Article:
4. What are the educational implications for those diagnosed with CHARGE Syndrome?



Teachers and team members must be aware that it may be appropriate for the child to wear sunglasses during times when there is bright light. As a result of the coloboma the eyes may be highly sensitive to light. Motor coordination may be affected as a result of poor vision because the child is not able to see what other things are going on around him/her. The visual field may not be complete resulting in missed information if presented out of the visual field. Teachers should be sensitive to presenting information from different angles that the child may see more clearly (Jones & Dunne, 1988).

Hearing should be addressed as well. The child may have a hearing loss that is sensorineural, conductive, or mixed with varying degrees of loss. Each child’s loss must be approached individually. Establish communication should be done early on. The child with CHARGE may be "hampered" because of the inability to communicate because the hearing loss has caused a language delay. The sooner that all "deficits" are detected the earlier the team can begin to address the situation and teach the child (Davenport, 1988).


In an educational setting all involved must be aware of the special needs a child with CHARGE may have. Vision loss, hearing loss, and mental retardation are associated with CHARGE Syndrome. Not only must each area be examined separately to identify needs specifically related to that area, but also one should consider the disabilities and how they affect the child as a whole.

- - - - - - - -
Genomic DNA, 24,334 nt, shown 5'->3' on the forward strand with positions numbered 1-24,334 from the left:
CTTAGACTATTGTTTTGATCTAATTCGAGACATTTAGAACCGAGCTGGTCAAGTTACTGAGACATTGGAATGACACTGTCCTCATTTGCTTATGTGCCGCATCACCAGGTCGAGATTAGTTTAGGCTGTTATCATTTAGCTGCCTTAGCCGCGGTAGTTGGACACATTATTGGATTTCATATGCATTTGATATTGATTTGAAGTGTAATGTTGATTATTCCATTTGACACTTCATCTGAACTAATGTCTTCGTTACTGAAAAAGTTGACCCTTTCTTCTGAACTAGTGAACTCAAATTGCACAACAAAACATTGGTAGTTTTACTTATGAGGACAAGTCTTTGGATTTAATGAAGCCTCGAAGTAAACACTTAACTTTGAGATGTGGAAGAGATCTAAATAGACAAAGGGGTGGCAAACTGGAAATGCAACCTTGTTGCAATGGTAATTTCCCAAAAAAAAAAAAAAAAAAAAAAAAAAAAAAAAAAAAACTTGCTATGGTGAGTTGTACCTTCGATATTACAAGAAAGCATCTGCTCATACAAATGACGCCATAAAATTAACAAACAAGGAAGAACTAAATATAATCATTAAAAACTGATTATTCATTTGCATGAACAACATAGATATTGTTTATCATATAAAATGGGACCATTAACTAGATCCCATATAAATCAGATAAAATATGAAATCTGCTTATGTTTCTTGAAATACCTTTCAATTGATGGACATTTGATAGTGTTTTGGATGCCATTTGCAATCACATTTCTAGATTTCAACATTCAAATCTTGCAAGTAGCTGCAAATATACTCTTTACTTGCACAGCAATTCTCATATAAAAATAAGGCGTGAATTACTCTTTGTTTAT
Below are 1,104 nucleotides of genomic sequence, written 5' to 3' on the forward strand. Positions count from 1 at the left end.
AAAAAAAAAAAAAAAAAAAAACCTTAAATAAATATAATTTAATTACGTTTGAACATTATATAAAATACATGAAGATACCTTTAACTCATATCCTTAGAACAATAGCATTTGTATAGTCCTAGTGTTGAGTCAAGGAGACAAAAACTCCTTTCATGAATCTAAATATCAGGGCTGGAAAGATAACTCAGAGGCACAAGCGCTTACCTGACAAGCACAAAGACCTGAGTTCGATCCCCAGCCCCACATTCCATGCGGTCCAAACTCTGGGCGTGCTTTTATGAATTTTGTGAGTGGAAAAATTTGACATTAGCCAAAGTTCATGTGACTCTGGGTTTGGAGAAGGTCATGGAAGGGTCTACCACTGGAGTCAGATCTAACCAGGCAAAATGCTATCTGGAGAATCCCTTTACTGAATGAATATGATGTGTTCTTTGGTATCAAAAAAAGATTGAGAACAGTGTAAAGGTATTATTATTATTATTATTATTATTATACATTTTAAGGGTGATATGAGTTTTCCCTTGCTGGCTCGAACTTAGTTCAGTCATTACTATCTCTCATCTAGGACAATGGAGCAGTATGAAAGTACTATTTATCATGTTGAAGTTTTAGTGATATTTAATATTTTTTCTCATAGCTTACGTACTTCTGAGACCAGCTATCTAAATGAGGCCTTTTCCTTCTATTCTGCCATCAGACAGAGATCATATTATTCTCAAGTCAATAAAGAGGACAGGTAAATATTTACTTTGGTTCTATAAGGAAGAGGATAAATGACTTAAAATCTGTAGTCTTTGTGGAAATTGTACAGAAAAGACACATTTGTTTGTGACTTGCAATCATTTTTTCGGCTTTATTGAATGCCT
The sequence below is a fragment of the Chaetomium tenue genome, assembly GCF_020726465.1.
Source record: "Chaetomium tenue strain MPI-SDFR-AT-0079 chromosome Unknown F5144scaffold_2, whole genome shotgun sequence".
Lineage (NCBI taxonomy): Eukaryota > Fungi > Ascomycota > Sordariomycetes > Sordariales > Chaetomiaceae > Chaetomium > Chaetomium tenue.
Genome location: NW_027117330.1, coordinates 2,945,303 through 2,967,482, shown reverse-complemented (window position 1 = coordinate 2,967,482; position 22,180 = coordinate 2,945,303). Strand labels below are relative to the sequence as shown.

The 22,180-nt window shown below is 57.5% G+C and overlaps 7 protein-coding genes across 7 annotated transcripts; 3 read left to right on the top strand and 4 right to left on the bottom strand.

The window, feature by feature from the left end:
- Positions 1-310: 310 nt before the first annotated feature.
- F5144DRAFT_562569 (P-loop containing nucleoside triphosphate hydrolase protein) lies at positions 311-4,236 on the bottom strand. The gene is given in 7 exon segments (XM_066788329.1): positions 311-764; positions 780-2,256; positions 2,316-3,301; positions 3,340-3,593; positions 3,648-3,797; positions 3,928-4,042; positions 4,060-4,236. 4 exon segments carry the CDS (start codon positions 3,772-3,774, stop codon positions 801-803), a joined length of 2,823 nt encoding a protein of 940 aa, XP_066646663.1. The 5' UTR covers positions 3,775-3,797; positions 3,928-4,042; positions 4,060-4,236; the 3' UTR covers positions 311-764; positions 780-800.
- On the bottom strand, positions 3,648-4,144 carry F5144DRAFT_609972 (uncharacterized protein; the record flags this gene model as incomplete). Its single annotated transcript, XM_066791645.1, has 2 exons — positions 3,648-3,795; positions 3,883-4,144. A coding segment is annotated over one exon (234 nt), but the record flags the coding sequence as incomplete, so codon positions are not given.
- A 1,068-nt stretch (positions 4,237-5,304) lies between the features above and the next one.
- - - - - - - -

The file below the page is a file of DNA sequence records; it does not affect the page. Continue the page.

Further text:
Teachers of children with CHARGE Syndrome have to be aware of all areas affected by the disease. Because CHARGE can affect the eyes, ears, and brain it is most important that all members of the educational team (teacher of the deaf and hard of hearing, teachers of the visually impaired, audiologists, pediatricians, parents, etc.) Taking each of these into account is vital to the success of the child and family in an educational setting.

Teachers also must be aware of how to teach parents how to work with their children. Parents are often in shock when their child is diagnosed with one debilitating problem. With several areas of disability families can be much more traumatized. It is imperative that teachers remain sensitive to parents and families.

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